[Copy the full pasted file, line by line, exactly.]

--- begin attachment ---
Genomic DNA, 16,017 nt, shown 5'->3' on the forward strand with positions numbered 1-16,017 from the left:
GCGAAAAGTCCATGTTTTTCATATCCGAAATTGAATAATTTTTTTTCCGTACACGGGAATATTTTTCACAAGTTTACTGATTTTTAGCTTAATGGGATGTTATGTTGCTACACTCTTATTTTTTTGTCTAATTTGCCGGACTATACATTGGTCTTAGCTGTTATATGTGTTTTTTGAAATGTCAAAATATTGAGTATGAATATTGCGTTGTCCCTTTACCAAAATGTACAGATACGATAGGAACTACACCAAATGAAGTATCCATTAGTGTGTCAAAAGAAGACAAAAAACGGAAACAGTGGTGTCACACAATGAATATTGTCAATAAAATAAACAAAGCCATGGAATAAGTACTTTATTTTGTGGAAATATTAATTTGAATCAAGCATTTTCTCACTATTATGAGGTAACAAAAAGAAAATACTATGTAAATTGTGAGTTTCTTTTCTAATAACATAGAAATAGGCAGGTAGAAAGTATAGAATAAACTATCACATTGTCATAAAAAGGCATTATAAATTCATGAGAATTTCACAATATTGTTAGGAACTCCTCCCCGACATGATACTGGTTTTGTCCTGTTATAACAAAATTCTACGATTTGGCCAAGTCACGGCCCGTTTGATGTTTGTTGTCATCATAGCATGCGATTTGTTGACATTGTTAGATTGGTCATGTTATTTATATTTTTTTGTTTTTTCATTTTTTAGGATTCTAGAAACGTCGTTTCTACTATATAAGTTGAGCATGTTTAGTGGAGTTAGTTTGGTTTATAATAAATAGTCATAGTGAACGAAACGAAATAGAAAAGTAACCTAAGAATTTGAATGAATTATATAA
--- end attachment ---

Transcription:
Genomic DNA, 16,017 nt, shown 5'->3' on the forward strand with positions numbered 1-16,017 from the left:
GCGAAAAGTCCATGTTTTTCATATCCGAAATTGAATAATTTTTTTTCCGTACACGGGAATATTTTTCACAAGTTTACTGATTTTTAGCTTAATGGGATGTTATGTTGCTACACTCTTATTTTTTTGTCTAATTTGCCGGACTATACATTGGTCTTAGCTGTTATATGTGTTTTTTGAAATGTCAAAATATTGAGTATGAATATTGCGTTGTCCCTTTACCAAAATGTACAGATACGATAGGAACTACACCAAATGAAGTATCCATTAGTGTGTCAAAAGAAGACAAAAAACGGAAACAGTGGTGTCACACAATGAATATTGTCAATAAAATAAACAAAGCCATGGAATAAGTACTTTATTTTGTGGAAATATTAATTTGAATCAAGCATTTTCTCACTATTATGAGGTAACAAAAAGAAAATACTATGTAAATTGTGAGTTTCTTTTCTAATAACATAGAAATAGGCAGGTAGAAAGTATAGAATAAACTATCACATTGTCATAAAAAGGCATTATAAATTCATGAGAATTTCACAATATTGTTAGGAACTCCTCCCCGACATGATACTGGTTTTGTCCTGTTATAACAAAATTCTACGATTTGGCCAAGTCACGGCCCGTTTGATGTTTGTTGTCATCATAGCATGCGATTTGTTGACATTGTTAGATTGGTCATGTTATTTATATTTTTTTGTTTTTTCATTTTTTAGGATTCTAGAAACGTCGTTTCTACTATATAAGTTGAGCATGTTTAGTGGAGTTAGTTTGGTTTATAATAAATAGTCATAGTGAACGAAACGAAATAGAAAAGTAACCTAAGAATTTGAATGAATTATATAA